Three Ways to Teach Entrepreneurship to Your Children
Over the past 30 years, entrepreneurship has been in a steady decline in the USA, which means fewer individuals solving problems, creating value for our communities, and using their God-given creativity.
Are there steps we could take to reverse this slow decline?
Recently, my 9-year old son Keith and I wrote a book which attempts to equip parents and children to begin to think about entrepreneurship at an early age (check out Watching Seeds Grow: A Guide to Entrepreneurship for Parents and Children).
It’s been a lot of fun – and we hope in some small way it plants seeds of creativity with future entrepreneurs.
Here are three tips on getting your children engaged in entrepreneurship:
Tell your story: To cast a vision of entrepreneurship for your kids, tell them your simple stories. Most of us weren’t child dot.com prodigies – but we all have a story about our first lemonade stand, lawn mowing businesses, and how we ended up where we are now.
If you’re not an entrepreneur, maybe those in your family have been. Did a great-grandfather start a restaurant? Does an aunt have her own beauty salon? Instead of “business” being a vague and confusing topic, it becomes Aunt Judy’s sporting goods store. Or your childhood adventures trying to sell painted rocks as doorstoppers to the neighbors. Suddenly, becoming an entrepreneur is an achievable and exciting goal for your kids.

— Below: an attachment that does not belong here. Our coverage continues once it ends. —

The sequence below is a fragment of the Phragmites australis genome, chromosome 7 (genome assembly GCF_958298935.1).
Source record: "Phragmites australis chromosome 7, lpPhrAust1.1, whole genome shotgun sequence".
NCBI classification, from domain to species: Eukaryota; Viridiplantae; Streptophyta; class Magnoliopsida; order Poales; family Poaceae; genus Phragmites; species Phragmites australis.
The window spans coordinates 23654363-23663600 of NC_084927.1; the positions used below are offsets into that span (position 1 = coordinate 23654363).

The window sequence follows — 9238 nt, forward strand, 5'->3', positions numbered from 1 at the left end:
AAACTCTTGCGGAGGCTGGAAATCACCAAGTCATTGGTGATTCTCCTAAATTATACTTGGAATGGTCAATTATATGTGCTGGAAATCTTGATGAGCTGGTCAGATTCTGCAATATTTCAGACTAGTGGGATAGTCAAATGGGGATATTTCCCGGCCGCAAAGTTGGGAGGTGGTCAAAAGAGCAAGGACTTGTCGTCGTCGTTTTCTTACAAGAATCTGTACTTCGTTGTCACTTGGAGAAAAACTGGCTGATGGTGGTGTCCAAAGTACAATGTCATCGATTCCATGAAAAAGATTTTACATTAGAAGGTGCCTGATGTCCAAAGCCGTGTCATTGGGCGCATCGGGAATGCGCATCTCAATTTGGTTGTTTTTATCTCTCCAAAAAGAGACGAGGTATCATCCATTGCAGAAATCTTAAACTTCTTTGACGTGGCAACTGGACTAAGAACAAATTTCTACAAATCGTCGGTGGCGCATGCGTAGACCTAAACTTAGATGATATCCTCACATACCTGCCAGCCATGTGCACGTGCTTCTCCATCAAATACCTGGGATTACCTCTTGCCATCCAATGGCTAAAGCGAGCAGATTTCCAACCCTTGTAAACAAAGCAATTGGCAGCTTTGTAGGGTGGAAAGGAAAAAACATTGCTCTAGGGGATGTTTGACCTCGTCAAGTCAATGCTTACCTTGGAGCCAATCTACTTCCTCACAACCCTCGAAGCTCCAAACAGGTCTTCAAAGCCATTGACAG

Take a field trip to a local business. Beyond your personal stories, you are surrounded by entrepreneurs. It could be the owner of a local restaurant franchise, the CEO of a major corporation, or a family-owned grocery store. Invite them to come and talk at your kids’ school, churches, or clubs.
Or schedule a time to visit their business. Most entrepreneurs will be thrilled to share about their business. Just ask!
Start with your kids’ favorite restaurant, toy store, or ice cream shop. They will not only learn that products do not just mysteriously appear on shelves—but that working to create them can be great fun and create value.
Read stories of other kid entrepreneurs: Another practical way to explore entrepreneurship with your children is through online resources that link kids with others modeling entrepreneurship. One such website is http://actonhero.org.
Here, you and your kids can explore the stories of a variety of different kinds of entrepreneurs. Many of these self-starters began when they were young and have valuable lessons to share about their trailblazing into the business world. Read my personal favorite – the Shafer family who created Buddy Bars: http://shaferpower.com/.
We would love to hear your stories! Tell us what you are doing with your family to help prepare for your own entrepreneurial adventures.